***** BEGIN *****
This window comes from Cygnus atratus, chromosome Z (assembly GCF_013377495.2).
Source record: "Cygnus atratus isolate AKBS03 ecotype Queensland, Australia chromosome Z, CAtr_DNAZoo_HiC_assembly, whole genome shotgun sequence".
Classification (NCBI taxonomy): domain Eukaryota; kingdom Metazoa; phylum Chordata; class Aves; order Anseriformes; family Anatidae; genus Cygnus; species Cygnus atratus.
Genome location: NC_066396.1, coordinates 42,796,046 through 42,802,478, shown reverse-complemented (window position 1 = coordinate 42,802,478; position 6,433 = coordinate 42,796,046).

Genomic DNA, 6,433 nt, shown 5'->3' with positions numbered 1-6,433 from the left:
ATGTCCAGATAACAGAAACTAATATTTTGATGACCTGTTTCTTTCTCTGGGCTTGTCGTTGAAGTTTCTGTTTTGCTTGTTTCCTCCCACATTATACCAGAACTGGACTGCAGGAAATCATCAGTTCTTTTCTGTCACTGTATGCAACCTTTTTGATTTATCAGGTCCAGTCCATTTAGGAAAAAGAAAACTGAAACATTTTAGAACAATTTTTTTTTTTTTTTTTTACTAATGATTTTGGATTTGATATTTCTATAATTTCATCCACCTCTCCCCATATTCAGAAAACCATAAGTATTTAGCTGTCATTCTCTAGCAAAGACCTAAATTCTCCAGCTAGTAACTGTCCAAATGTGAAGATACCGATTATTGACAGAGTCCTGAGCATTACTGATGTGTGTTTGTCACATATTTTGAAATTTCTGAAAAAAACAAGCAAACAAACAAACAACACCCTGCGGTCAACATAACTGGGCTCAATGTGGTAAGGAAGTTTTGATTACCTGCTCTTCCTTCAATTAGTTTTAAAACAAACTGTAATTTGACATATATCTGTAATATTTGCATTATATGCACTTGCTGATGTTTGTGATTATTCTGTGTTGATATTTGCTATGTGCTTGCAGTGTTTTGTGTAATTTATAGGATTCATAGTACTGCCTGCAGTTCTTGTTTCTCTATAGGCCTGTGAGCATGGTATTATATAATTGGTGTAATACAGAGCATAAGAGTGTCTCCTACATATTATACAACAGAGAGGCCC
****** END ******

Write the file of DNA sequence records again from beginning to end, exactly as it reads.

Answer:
This window comes from Cygnus atratus, chromosome Z (assembly GCF_013377495.2).
Source record: "Cygnus atratus isolate AKBS03 ecotype Queensland, Australia chromosome Z, CAtr_DNAZoo_HiC_assembly, whole genome shotgun sequence".
Classification (NCBI taxonomy): domain Eukaryota; kingdom Metazoa; phylum Chordata; class Aves; order Anseriformes; family Anatidae; genus Cygnus; species Cygnus atratus.
Genome location: NC_066396.1, coordinates 42,796,046 through 42,802,478, shown reverse-complemented (window position 1 = coordinate 42,802,478; position 6,433 = coordinate 42,796,046).

Genomic DNA, 6,433 nt, shown 5'->3' with positions numbered 1-6,433 from the left:
ATGTCCAGATAACAGAAACTAATATTTTGATGACCTGTTTCTTTCTCTGGGCTTGTCGTTGAAGTTTCTGTTTTGCTTGTTTCCTCCCACATTATACCAGAACTGGACTGCAGGAAATCATCAGTTCTTTTCTGTCACTGTATGCAACCTTTTTGATTTATCAGGTCCAGTCCATTTAGGAAAAAGAAAACTGAAACATTTTAGAACAATTTTTTTTTTTTTTTTTTACTAATGATTTTGGATTTGATATTTCTATAATTTCATCCACCTCTCCCCATATTCAGAAAACCATAAGTATTTAGCTGTCATTCTCTAGCAAAGACCTAAATTCTCCAGCTAGTAACTGTCCAAATGTGAAGATACCGATTATTGACAGAGTCCTGAGCATTACTGATGTGTGTTTGTCACATATTTTGAAATTTCTGAAAAAAACAAGCAAACAAACAAACAACACCCTGCGGTCAACATAACTGGGCTCAATGTGGTAAGGAAGTTTTGATTACCTGCTCTTCCTTCAATTAGTTTTAAAACAAACTGTAATTTGACATATATCTGTAATATTTGCATTATATGCACTTGCTGATGTTTGTGATTATTCTGTGTTGATATTTGCTATGTGCTTGCAGTGTTTTGTGTAATTTATAGGATTCATAGTACTGCCTGCAGTTCTTGTTTCTCTATAGGCCTGTGAGCATGGTATTATATAATTGGTGTAATACAGAGCATAAGAGTGTCTCCTACATATTATACAACAGAGAGGCCC